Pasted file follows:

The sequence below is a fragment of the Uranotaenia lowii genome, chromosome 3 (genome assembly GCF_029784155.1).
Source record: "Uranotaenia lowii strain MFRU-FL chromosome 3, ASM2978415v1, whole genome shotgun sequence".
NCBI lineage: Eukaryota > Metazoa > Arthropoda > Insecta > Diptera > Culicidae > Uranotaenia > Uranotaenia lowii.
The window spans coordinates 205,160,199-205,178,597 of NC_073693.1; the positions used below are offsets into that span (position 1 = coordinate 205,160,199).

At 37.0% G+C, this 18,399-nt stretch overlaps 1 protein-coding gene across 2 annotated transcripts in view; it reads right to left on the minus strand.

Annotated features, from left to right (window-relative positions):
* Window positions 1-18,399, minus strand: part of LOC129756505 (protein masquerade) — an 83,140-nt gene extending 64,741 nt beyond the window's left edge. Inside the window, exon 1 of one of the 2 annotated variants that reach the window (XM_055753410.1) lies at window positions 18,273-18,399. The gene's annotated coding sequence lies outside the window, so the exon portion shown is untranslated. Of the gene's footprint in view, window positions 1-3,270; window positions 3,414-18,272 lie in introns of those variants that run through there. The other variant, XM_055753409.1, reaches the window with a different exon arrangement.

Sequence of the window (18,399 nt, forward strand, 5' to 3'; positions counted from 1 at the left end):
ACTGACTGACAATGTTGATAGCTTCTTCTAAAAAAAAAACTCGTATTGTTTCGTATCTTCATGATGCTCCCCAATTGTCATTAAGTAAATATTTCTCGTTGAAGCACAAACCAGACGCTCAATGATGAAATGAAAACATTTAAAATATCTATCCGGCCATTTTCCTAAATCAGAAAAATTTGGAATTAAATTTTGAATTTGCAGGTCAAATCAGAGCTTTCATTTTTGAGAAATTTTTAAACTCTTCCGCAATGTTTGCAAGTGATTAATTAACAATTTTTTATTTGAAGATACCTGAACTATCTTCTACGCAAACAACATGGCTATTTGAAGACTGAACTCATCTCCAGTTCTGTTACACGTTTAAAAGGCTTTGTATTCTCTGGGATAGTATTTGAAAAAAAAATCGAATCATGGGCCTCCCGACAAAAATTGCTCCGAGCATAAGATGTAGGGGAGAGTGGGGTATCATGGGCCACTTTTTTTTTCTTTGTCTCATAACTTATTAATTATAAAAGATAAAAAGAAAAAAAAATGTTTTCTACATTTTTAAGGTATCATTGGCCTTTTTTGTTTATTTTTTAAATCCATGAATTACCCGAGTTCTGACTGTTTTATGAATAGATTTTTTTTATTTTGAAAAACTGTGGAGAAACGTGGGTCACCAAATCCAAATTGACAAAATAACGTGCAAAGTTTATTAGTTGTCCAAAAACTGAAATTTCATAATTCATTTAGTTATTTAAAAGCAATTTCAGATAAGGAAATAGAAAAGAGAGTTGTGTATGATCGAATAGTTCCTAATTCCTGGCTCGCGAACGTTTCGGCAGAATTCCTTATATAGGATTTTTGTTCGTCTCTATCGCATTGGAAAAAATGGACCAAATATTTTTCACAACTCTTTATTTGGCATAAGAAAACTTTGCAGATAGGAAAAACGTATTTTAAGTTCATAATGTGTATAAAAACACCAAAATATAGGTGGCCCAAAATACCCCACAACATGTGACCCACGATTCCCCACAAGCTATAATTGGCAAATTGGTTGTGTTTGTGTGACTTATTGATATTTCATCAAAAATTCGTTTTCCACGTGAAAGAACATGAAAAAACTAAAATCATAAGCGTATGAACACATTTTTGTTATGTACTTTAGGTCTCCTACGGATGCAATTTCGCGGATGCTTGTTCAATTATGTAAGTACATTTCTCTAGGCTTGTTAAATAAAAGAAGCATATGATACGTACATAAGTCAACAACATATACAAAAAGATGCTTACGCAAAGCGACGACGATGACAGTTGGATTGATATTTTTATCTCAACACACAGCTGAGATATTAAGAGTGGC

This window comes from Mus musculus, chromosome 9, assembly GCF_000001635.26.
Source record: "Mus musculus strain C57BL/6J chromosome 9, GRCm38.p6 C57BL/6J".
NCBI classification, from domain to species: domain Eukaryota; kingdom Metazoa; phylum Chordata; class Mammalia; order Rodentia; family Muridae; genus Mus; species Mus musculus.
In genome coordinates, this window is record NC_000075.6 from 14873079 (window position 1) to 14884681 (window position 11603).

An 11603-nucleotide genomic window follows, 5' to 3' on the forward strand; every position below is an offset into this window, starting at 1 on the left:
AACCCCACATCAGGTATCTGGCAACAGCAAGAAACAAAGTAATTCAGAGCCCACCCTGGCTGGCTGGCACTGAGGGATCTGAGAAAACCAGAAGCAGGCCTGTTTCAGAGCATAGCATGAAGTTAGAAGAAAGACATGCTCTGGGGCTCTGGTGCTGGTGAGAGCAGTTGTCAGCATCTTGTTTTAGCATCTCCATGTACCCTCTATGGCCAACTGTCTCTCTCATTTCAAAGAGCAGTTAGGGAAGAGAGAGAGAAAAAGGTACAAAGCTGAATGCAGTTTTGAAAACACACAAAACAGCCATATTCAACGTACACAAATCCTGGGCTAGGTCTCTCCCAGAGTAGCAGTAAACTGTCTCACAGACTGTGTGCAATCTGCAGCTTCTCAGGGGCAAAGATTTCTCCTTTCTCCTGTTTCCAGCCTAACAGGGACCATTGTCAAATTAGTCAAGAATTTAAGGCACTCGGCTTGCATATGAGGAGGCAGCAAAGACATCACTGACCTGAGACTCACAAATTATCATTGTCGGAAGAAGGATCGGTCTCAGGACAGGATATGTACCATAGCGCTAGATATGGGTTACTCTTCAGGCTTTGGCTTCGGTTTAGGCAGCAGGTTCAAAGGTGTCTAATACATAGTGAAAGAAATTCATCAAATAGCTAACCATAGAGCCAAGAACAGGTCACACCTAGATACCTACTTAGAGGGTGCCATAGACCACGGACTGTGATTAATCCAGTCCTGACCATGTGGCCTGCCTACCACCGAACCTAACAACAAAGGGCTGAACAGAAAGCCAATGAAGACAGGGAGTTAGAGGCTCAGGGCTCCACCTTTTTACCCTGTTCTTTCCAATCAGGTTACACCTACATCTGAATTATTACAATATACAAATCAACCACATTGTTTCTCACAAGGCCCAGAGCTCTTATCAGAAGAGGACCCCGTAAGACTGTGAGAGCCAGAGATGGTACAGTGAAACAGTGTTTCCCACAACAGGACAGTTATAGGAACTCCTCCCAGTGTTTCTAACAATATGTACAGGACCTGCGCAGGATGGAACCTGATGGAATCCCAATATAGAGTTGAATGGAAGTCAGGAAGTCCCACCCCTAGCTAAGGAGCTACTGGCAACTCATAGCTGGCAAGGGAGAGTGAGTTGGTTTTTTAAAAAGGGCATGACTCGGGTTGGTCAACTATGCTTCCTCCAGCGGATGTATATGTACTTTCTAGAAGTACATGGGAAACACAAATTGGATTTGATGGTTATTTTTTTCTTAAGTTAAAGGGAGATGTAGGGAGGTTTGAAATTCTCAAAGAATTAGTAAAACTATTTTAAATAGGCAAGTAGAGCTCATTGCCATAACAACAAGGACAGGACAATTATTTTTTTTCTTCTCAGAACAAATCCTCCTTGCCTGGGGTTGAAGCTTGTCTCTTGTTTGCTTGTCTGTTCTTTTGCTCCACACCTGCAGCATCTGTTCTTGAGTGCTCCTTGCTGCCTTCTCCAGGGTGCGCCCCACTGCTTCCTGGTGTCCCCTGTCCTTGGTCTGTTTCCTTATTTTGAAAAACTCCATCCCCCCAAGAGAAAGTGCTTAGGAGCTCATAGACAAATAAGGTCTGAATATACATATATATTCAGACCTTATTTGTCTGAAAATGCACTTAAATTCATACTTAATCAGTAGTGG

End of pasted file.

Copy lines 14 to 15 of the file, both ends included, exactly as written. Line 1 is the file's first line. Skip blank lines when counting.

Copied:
An 11603-nucleotide genomic window follows, 5' to 3' on the forward strand; every position below is an offset into this window, starting at 1 on the left:
AACCCCACATCAGGTATCTGGCAACAGCAAGAAACAAAGTAATTCAGAGCCCACCCTGGCTGGCTGGCACTGAGGGATCTGAGAAAACCAGAAGCAGGCCTGTTTCAGAGCATAGCATGAAGTTAGAAGAAAGACATGCTCTGGGGCTCTGGTGCTGGTGAGAGCAGTTGTCAGCATCTTGTTTTAGCATCTCCATGTACCCTCTATGGCCAACTGTCTCTCTCATTTCAAAGAGCAGTTAGGGAAGAGAGAGAGAAAAAGGTACAAAGCTGAATGCAGTTTTGAAAACACACAAAACAGCCATATTCAACGTACACAAATCCTGGGCTAGGTCTCTCCCAGAGTAGCAGTAAACTGTCTCACAGACTGTGTGCAATCTGCAGCTTCTCAGGGGCAAAGATTTCTCCTTTCTCCTGTTTCCAGCCTAACAGGGACCATTGTCAAATTAGTCAAGAATTTAAGGCACTCGGCTTGCATATGAGGAGGCAGCAAAGACATCACTGACCTGAGACTCACAAATTATCATTGTCGGAAGAAGGATCGGTCTCAGGACAGGATATGTACCATAGCGCTAGATATGGGTTACTCTTCAGGCTTTGGCTTCGGTTTAGGCAGCAGGTTCAAAGGTGTCTAATACATAGTGAAAGAAATTCATCAAATAGCTAACCATAGAGCCAAGAACAGGTCACACCTAGATACCTACTTAGAGGGTGCCATAGACCACGGACTGTGATTAATCCAGTCCTGACCATGTGGCCTGCCTACCACCGAACCTAACAACAAAGGGCTGAACAGAAAGCCAATGAAGACAGGGAGTTAGAGGCTCAGGGCTCCACCTTTTTACCCTGTTCTTTCCAATCAGGTTACACCTACATCTGAATTATTACAATATACAAATCAACCACATTGTTTCTCACAAGGCCCAGAGCTCTTATCAGAAGAGGACCCCGTAAGACTGTGAGAGCCAGAGATGGTACAGTGAAACAGTGTTTCCCACAACAGGACAGTTATAGGAACTCCTCCCAGTGTTTCTAACAATATGTACAGGACCTGCGCAGGATGGAACCTGATGGAATCCCAATATAGAGTTGAATGGAAGTCAGGAAGTCCCACCCCTAGCTAAGGAGCTACTGGCAACTCATAGCTGGCAAGGGAGAGTGAGTTGGTTTTTTAAAAAGGGCATGACTCGGGTTGGTCAACTATGCTTCCTCCAGCGGATGTATATGTACTTTCTAGAAGTACATGGGAAACACAAATTGGATTTGATGGTTATTTTTTTCTTAAGTTAAAGGGAGATGTAGGGAGGTTTGAAATTCTCAAAGAATTAGTAAAACTATTTTAAATAGGCAAGTAGAGCTCATTGCCATAACAACAAGGACAGGACAATTATTTTTTTTCTTCTCAGAACAAATCCTCCTTGCCTGGGGTTGAAGCTTGTCTCTTGTTTGCTTGTCTGTTCTTTTGCTCCACACCTGCAGCATCTGTTCTTGAGTGCTCCTTGCTGCCTTCTCCAGGGTGCGCCCCACTGCTTCCTGGTGTCCCCTGTCCTTGGTCTGTTTCCTTATTTTGAAAAACTCCATCCCCCCAAGAGAAAGTGCTTAGGAGCTCATAGACAAATAAGGTCTGAATATACATATATATTCAGACCTTATTTGTCTGAAAATGCACTTAAATTCATACTTAATCAGTAGTGG